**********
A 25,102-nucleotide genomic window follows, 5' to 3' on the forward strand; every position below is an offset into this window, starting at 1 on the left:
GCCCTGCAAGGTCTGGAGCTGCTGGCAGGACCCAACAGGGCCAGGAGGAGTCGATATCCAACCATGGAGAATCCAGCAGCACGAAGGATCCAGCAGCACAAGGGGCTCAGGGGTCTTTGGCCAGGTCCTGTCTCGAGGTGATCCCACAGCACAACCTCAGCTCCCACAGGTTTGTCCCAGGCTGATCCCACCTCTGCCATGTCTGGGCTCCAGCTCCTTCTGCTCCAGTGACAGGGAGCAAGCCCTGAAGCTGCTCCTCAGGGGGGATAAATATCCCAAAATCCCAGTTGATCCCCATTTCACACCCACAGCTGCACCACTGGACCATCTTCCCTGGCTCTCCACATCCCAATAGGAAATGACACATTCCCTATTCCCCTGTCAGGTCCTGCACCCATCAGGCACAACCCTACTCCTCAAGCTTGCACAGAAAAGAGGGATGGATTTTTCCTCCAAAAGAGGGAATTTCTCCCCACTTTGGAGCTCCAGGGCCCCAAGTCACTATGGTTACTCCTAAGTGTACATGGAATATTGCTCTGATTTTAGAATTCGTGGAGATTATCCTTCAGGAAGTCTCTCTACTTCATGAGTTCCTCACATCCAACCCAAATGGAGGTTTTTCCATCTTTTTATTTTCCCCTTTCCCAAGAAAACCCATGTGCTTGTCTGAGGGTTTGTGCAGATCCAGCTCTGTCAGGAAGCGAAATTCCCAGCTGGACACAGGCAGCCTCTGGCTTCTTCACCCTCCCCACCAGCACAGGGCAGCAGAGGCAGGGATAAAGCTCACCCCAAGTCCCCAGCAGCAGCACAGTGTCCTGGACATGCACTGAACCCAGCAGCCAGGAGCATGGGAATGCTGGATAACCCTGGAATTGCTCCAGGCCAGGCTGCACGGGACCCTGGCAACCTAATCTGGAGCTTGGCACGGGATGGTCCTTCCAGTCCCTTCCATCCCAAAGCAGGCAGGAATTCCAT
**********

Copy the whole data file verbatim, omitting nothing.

A 25,102-nucleotide genomic window follows, 5' to 3' on the forward strand; every position below is an offset into this window, starting at 1 on the left:
GCCCTGCAAGGTCTGGAGCTGCTGGCAGGACCCAACAGGGCCAGGAGGAGTCGATATCCAACCATGGAGAATCCAGCAGCACGAAGGATCCAGCAGCACAAGGGGCTCAGGGGTCTTTGGCCAGGTCCTGTCTCGAGGTGATCCCACAGCACAACCTCAGCTCCCACAGGTTTGTCCCAGGCTGATCCCACCTCTGCCATGTCTGGGCTCCAGCTCCTTCTGCTCCAGTGACAGGGAGCAAGCCCTGAAGCTGCTCCTCAGGGGGGATAAATATCCCAAAATCCCAGTTGATCCCCATTTCACACCCACAGCTGCACCACTGGACCATCTTCCCTGGCTCTCCACATCCCAATAGGAAATGACACATTCCCTATTCCCCTGTCAGGTCCTGCACCCATCAGGCACAACCCTACTCCTCAAGCTTGCACAGAAAAGAGGGATGGATTTTTCCTCCAAAAGAGGGAATTTCTCCCCACTTTGGAGCTCCAGGGCCCCAAGTCACTATGGTTACTCCTAAGTGTACATGGAATATTGCTCTGATTTTAGAATTCGTGGAGATTATCCTTCAGGAAGTCTCTCTACTTCATGAGTTCCTCACATCCAACCCAAATGGAGGTTTTTCCATCTTTTTATTTTCCCCTTTCCCAAGAAAACCCATGTGCTTGTCTGAGGGTTTGTGCAGATCCAGCTCTGTCAGGAAGCGAAATTCCCAGCTGGACACAGGCAGCCTCTGGCTTCTTCACCCTCCCCACCAGCACAGGGCAGCAGAGGCAGGGATAAAGCTCACCCCAAGTCCCCAGCAGCAGCACAGTGTCCTGGACATGCACTGAACCCAGCAGCCAGGAGCATGGGAATGCTGGATAACCCTGGAATTGCTCCAGGCCAGGCTGCACGGGACCCTGGCAACCTAATCTGGAGCTTGGCACGGGATGGTCCTTCCAGTCCCTTCCATCCCAAAGCAGGCAGGAATTCCAT